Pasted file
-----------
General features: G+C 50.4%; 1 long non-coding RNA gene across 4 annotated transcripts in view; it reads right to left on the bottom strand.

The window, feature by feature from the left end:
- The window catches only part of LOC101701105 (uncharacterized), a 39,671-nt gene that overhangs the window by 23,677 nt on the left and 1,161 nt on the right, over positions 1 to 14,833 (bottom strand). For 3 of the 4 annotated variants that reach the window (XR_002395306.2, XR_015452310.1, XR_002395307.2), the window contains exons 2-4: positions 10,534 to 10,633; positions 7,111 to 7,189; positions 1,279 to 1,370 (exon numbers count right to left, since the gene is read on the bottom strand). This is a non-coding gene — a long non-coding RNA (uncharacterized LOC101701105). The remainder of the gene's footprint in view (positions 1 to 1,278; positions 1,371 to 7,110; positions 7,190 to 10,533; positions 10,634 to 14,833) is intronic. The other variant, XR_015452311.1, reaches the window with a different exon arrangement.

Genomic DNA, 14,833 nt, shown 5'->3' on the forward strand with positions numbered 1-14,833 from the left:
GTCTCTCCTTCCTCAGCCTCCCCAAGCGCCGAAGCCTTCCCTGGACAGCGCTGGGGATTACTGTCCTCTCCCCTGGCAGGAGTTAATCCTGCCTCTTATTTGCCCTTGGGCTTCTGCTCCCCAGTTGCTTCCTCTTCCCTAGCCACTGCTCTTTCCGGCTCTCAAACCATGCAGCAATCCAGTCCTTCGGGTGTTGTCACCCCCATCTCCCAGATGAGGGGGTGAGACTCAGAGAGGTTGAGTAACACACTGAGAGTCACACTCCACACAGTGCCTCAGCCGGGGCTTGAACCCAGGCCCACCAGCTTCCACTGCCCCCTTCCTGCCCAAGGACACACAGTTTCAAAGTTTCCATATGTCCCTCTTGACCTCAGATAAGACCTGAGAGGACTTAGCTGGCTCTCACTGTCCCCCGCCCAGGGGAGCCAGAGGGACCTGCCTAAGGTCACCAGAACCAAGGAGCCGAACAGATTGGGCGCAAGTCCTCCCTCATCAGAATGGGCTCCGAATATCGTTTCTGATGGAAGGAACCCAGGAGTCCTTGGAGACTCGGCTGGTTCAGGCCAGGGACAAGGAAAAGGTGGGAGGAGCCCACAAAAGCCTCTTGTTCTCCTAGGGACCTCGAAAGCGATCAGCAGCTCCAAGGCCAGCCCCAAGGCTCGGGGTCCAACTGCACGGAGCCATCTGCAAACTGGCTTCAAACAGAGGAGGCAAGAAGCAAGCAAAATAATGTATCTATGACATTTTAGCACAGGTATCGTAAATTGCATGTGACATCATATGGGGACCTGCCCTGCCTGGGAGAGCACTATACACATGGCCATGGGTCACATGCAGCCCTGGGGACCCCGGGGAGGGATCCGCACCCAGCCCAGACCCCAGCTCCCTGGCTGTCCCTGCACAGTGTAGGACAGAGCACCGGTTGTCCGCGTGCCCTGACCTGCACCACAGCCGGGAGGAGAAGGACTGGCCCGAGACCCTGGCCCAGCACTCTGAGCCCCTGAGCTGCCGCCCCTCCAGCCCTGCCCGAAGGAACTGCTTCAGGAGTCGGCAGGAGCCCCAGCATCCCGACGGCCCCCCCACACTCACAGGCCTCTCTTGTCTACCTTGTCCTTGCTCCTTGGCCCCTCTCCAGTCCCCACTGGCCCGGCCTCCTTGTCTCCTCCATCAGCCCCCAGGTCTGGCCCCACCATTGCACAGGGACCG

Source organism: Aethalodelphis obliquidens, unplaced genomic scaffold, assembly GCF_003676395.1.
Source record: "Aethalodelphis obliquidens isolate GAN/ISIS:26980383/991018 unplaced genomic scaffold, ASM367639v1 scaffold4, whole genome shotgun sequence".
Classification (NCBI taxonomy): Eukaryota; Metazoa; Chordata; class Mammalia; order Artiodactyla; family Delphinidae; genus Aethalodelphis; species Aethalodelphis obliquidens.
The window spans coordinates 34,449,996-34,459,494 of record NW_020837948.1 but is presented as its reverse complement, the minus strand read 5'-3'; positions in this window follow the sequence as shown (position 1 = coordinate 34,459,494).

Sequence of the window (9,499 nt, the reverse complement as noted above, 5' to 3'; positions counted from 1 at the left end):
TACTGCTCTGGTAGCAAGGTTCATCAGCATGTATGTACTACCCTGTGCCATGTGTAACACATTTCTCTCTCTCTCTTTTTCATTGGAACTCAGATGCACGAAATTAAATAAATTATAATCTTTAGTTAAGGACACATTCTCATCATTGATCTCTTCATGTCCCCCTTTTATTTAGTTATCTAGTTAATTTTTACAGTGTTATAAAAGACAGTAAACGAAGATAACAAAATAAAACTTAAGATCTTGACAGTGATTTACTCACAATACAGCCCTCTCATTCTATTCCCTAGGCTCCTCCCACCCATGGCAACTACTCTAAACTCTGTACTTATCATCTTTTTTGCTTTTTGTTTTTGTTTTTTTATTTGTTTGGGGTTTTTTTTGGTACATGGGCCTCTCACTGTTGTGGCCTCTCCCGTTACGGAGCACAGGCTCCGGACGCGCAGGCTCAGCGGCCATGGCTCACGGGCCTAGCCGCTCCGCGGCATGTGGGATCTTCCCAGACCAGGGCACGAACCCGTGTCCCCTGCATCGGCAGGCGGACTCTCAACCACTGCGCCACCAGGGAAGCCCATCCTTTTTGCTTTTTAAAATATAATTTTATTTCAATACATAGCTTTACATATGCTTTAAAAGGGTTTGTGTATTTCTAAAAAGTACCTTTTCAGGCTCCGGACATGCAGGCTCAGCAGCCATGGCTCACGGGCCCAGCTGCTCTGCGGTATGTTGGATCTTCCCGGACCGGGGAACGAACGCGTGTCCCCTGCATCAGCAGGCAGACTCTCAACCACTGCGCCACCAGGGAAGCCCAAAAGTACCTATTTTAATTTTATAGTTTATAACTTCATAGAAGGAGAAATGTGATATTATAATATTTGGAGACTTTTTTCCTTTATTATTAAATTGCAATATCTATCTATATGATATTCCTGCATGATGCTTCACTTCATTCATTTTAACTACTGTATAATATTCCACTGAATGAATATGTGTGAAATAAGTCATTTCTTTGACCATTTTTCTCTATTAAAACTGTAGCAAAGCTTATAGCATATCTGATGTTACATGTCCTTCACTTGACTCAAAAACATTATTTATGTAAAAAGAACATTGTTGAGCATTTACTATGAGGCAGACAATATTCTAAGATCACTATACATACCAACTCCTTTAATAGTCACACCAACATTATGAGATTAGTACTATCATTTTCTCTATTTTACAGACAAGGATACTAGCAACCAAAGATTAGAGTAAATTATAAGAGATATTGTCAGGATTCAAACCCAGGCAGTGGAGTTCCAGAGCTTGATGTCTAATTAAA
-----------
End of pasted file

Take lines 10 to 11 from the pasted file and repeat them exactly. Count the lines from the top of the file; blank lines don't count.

Sequence of the window (9,499 nt, the reverse complement as noted above, 5' to 3'; positions counted from 1 at the left end):
TACTGCTCTGGTAGCAAGGTTCATCAGCATGTATGTACTACCCTGTGCCATGTGTAACACATTTCTCTCTCTCTCTTTTTCATTGGAACTCAGATGCACGAAATTAAATAAATTATAATCTTTAGTTAAGGACACATTCTCATCATTGATCTCTTCATGTCCCCCTTTTATTTAGTTATCTAGTTAATTTTTACAGTGTTATAAAAGACAGTAAACGAAGATAACAAAATAAAACTTAAGATCTTGACAGTGATTTACTCACAATACAGCCCTCTCATTCTATTCCCTAGGCTCCTCCCACCCATGGCAACTACTCTAAACTCTGTACTTATCATCTTTTTTGCTTTTTGTTTTTGTTTTTTTATTTGTTTGGGGTTTTTTTTGGTACATGGGCCTCTCACTGTTGTGGCCTCTCCCGTTACGGAGCACAGGCTCCGGACGCGCAGGCTCAGCGGCCATGGCTCACGGGCCTAGCCGCTCCGCGGCATGTGGGATCTTCCCAGACCAGGGCACGAACCCGTGTCCCCTGCATCGGCAGGCGGACTCTCAACCACTGCGCCACCAGGGAAGCCCATCCTTTTTGCTTTTTAAAATATAATTTTATTTCAATACATAGCTTTACATATGCTTTAAAAGGGTTTGTGTATTTCTAAAAAGTACCTTTTCAGGCTCCGGACATGCAGGCTCAGCAGCCATGGCTCACGGGCCCAGCTGCTCTGCGGTATGTTGGATCTTCCCGGACCGGGGAACGAACGCGTGTCCCCTGCATCAGCAGGCAGACTCTCAACCACTGCGCCACCAGGGAAGCCCAAAAGTACCTATTTTAATTTTATAGTTTATAACTTCATAGAAGGAGAAATGTGATATTATAATATTTGGAGACTTTTTTCCTTTATTATTAAATTGCAATATCTATCTATATGATATTCCTGCATGATGCTTCACTTCATTCATTTTAACTACTGTATAATATTCCACTGAATGAATATGTGTGAAATAAGTCATTTCTTTGACCATTTTTCTCTATTAAAACTGTAGCAAAGCTTATAGCATATCTGATGTTACATGTCCTTCACTTGACTCAAAAACATTATTTATGTAAAAAGAACATTGTTGAGCATTTACTATGAGGCAGACAATATTCTAAGATCACTATACATACCAACTCCTTTAATAGTCACACCAACATTATGAGATTAGTACTATCATTTTCTCTATTTTACAGACAAGGATACTAGCAACCAAAGATTAGAGTAAATTATAAGAGATATTGTCAGGATTCAAACCCAGGCAGTGGAGTTCCAGAGCTTGATGTCTAATTAAA